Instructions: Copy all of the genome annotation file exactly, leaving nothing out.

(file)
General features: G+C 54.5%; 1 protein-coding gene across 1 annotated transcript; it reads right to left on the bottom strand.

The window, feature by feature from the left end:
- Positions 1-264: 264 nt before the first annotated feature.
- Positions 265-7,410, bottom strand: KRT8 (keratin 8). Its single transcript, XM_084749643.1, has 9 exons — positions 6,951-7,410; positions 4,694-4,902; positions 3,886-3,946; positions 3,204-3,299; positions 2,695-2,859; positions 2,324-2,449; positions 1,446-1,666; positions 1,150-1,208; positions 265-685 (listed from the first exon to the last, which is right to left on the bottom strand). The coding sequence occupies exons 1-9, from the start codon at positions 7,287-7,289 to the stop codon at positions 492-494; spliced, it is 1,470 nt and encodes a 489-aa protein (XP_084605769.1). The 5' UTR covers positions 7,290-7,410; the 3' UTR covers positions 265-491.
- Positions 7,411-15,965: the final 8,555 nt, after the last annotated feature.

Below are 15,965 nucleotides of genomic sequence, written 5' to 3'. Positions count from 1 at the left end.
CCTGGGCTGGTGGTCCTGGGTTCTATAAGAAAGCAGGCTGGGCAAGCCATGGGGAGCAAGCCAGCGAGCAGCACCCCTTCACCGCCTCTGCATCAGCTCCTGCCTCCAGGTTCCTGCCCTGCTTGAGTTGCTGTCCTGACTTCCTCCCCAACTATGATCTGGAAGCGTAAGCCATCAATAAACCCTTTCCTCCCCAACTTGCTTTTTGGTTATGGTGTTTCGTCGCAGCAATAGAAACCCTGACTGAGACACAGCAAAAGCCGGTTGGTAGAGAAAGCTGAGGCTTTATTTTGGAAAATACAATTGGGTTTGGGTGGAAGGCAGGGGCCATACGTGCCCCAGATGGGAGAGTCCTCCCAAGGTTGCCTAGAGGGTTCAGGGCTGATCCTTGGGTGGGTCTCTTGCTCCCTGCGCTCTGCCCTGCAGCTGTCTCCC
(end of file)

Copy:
General features: G+C 54.5%; 1 protein-coding gene across 1 annotated transcript; it reads right to left on the bottom strand.

The window, feature by feature from the left end:
- Positions 1-264: 264 nt before the first annotated feature.
- Positions 265-7,410, bottom strand: KRT8 (keratin 8). Its single transcript, XM_084749643.1, has 9 exons — positions 6,951-7,410; positions 4,694-4,902; positions 3,886-3,946; positions 3,204-3,299; positions 2,695-2,859; positions 2,324-2,449; positions 1,446-1,666; positions 1,150-1,208; positions 265-685 (listed from the first exon to the last, which is right to left on the bottom strand). The coding sequence occupies exons 1-9, from the start codon at positions 7,287-7,289 to the stop codon at positions 492-494; spliced, it is 1,470 nt and encodes a 489-aa protein (XP_084605769.1). The 5' UTR covers positions 7,290-7,410; the 3' UTR covers positions 265-491.
- Positions 7,411-15,965: the final 8,555 nt, after the last annotated feature.

Below are 15,965 nucleotides of genomic sequence, written 5' to 3'. Positions count from 1 at the left end.
CCTGGGCTGGTGGTCCTGGGTTCTATAAGAAAGCAGGCTGGGCAAGCCATGGGGAGCAAGCCAGCGAGCAGCACCCCTTCACCGCCTCTGCATCAGCTCCTGCCTCCAGGTTCCTGCCCTGCTTGAGTTGCTGTCCTGACTTCCTCCCCAACTATGATCTGGAAGCGTAAGCCATCAATAAACCCTTTCCTCCCCAACTTGCTTTTTGGTTATGGTGTTTCGTCGCAGCAATAGAAACCCTGACTGAGACACAGCAAAAGCCGGTTGGTAGAGAAAGCTGAGGCTTTATTTTGGAAAATACAATTGGGTTTGGGTGGAAGGCAGGGGCCATACGTGCCCCAGATGGGAGAGTCCTCCCAAGGTTGCCTAGAGGGTTCAGGGCTGATCCTTGGGTGGGTCTCTTGCTCCCTGCGCTCTGCCCTGCAGCTGTCTCCC